Two, we should be using much more of it, so that it doesn't languish in our cupboards, but is used up and replaced while it is fresh and vibrant.

"There’s a saying about olive oil: 'Pour it with the elbow up high,'" said Lior Lev Sercarz, whose company, La Boîte, supplies top New York chefs with fresh spices and custom seasoning blends.

His family produces their own annual supply of olive oil on a small farm in northern Israel.

"Don't use it sparingly," said Mr. Coleman, who sells fine olive oil to restaurants and to quarterly subscribers through his website, Grove and Vine.

He said American cooks fear that using olive oil plentifully will make a dish taste flat or greasy.

Instead, he says, its natural herbaceousness accents flavors, as do lemon and salt.

"When it tastes great and has vibrancy and cleanliness and burn," he said, "it's going to heighten and evolve that dish, elongate it and enhance it."

In European countries like Greece, Italy and Spain, the average person consumes about 20 liters of olive oil each year. (Americans go through less than one liter each.)

Greek horiatiki salad of tomatoes and cucumbers might be dressed with lashings of olive oil, tossed with olive-oil-toasted croutons, and topped with olive oil-seared slices of halloumi cheese.

Contrary to what many American cooks have been led to believe, good oil should not be held in reserve for a little drizzling here and there, but used for all kinds of everyday cooking and for deep-frying.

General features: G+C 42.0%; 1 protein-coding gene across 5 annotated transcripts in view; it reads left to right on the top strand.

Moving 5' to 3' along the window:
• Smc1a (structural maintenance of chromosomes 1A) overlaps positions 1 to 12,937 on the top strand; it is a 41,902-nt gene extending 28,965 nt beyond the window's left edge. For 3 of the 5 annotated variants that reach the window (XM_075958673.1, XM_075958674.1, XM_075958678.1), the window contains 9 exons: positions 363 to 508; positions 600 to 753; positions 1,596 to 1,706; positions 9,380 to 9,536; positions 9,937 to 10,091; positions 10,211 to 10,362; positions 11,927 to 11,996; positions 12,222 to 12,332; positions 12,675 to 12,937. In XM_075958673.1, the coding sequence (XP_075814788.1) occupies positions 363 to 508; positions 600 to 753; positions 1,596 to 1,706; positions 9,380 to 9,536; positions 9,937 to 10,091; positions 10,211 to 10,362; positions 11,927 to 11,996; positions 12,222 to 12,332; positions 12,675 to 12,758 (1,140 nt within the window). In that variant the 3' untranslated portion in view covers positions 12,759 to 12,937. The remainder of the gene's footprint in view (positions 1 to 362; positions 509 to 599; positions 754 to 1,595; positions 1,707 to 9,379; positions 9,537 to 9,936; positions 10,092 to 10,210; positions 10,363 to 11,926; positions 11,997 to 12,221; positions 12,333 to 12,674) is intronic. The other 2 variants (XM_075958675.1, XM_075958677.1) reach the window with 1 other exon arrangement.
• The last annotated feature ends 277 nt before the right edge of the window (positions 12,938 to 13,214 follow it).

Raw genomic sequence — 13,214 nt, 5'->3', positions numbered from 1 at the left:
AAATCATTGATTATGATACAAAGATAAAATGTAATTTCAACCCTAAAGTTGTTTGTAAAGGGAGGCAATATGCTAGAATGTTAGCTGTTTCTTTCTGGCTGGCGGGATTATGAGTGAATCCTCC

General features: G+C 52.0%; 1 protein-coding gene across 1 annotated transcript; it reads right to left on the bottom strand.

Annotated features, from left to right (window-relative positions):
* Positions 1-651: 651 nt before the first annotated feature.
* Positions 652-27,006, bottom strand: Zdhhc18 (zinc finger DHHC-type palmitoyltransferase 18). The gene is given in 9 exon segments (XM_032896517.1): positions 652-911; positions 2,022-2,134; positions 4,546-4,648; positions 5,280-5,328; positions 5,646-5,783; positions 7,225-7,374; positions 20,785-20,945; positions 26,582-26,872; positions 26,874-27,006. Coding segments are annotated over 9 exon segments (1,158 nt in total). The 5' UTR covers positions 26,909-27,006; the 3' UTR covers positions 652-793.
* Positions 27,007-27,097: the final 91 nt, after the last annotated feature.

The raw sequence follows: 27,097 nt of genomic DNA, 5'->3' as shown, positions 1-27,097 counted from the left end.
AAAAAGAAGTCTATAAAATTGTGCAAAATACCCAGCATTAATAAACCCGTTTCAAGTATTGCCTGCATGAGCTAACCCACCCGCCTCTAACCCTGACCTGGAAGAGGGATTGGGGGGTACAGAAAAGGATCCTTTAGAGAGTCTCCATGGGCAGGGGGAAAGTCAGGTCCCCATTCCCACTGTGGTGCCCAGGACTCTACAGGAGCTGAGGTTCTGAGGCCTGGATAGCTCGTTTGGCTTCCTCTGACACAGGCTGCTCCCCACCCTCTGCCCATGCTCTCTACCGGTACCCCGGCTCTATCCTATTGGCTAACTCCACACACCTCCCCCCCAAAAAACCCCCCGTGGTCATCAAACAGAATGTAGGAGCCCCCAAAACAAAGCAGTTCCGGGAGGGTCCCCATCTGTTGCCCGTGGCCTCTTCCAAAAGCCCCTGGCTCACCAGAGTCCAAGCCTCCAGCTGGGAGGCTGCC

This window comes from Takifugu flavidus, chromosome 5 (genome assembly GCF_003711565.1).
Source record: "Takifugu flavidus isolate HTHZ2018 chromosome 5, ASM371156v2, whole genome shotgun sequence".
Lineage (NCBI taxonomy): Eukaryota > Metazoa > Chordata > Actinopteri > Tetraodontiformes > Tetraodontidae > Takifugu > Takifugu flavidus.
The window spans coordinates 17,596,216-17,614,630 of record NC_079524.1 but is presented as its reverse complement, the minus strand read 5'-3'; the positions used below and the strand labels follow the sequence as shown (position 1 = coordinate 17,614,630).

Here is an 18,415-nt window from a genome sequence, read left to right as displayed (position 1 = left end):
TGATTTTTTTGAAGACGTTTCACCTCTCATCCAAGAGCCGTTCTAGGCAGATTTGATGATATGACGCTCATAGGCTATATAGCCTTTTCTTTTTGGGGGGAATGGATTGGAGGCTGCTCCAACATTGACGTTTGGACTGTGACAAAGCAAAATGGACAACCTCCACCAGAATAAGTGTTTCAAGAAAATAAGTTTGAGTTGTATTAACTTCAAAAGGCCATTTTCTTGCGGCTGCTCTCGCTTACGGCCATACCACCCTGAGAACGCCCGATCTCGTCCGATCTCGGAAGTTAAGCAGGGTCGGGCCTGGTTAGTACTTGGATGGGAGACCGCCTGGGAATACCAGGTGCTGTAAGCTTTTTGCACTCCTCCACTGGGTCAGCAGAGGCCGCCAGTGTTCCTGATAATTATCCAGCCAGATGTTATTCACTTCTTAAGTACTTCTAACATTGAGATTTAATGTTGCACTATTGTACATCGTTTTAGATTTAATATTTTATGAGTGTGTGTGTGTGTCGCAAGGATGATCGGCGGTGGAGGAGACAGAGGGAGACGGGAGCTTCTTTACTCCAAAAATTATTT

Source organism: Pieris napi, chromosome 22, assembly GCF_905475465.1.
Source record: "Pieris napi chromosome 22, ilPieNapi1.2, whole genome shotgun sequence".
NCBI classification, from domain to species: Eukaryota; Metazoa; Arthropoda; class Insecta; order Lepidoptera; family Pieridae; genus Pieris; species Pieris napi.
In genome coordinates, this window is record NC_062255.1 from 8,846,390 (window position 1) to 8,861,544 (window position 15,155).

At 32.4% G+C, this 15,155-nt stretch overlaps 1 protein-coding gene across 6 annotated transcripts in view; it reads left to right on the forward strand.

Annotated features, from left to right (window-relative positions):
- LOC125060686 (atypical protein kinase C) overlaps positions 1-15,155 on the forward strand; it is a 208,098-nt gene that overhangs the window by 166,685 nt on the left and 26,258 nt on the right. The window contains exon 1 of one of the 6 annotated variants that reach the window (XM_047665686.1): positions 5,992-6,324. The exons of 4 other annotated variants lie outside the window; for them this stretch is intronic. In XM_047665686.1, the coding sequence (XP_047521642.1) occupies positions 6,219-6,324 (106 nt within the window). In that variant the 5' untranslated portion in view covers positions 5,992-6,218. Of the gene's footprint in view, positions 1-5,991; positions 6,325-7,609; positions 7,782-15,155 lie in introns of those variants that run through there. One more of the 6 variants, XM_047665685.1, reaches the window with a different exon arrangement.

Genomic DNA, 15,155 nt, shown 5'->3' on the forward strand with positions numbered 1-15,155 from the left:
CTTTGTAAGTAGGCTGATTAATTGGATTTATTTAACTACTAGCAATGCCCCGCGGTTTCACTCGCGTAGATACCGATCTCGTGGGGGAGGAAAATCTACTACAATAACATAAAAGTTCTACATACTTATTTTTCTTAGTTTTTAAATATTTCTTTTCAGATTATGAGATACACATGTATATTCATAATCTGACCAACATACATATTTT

It has a smoke point of about 400 degrees, well above the 350- to 375-degree heat required for deep-frying.

"Everyone is always horrified watching me pour the stuff, because I use so much more than a normal American cook," said Frank Prisinzano, a chef with three Italian restaurants in Manhattan who makes frequent trips to Italy to taste olive oil, prosciutto, and other raw materials at the source. "When you use a lot, you get the kaleidoscope of olive flavors in the dish. It opens up more complexity."

Calling from the Adriatic coast, he said the best summer dishes in Italy, simple plates of seafood dressed with just lemon juice and olive oil, are always served lukewarm, or tiepido. "Olive oil should never see the inside of a refrigerator," he said. "The flavor gets dumbed down."

Until recently, like many Americans, Aishwarya Iyer had no idea that olive oil was perishable.

A veteran of finance technology and cosmetics marketing, Ms. Iyer moved from New York City to Los Angeles in 2016, hoping for a healthier lifestyle and a more rewarding route to entrepreneurship.

She certainly did not expect to start a boutique olive oil brand, much less have it picked up by Goop.com, where two 375-milliliter bottles of Brightland sell for $74.

"I'm so happy to have found something I have a passion for that isn’t just about making another app," she said.

As a vegetarian and enthusiastic cook, Ms. Iyer said chronic stomach problems forced her to examine her diet closely; she suspects rancid oil was a culprit.

It is hard for an average consumer to tell if olive oil is rancid, the scientific term for spoiled fats.

Rancid oil can smell soapy, fishy or stale; professionals use terms like musty, fusty and winy to describe oil tainted with mold and fermentation.

It can taste tannic, a flavor that many consumers confuse with the pepperiness associated with fresh oil.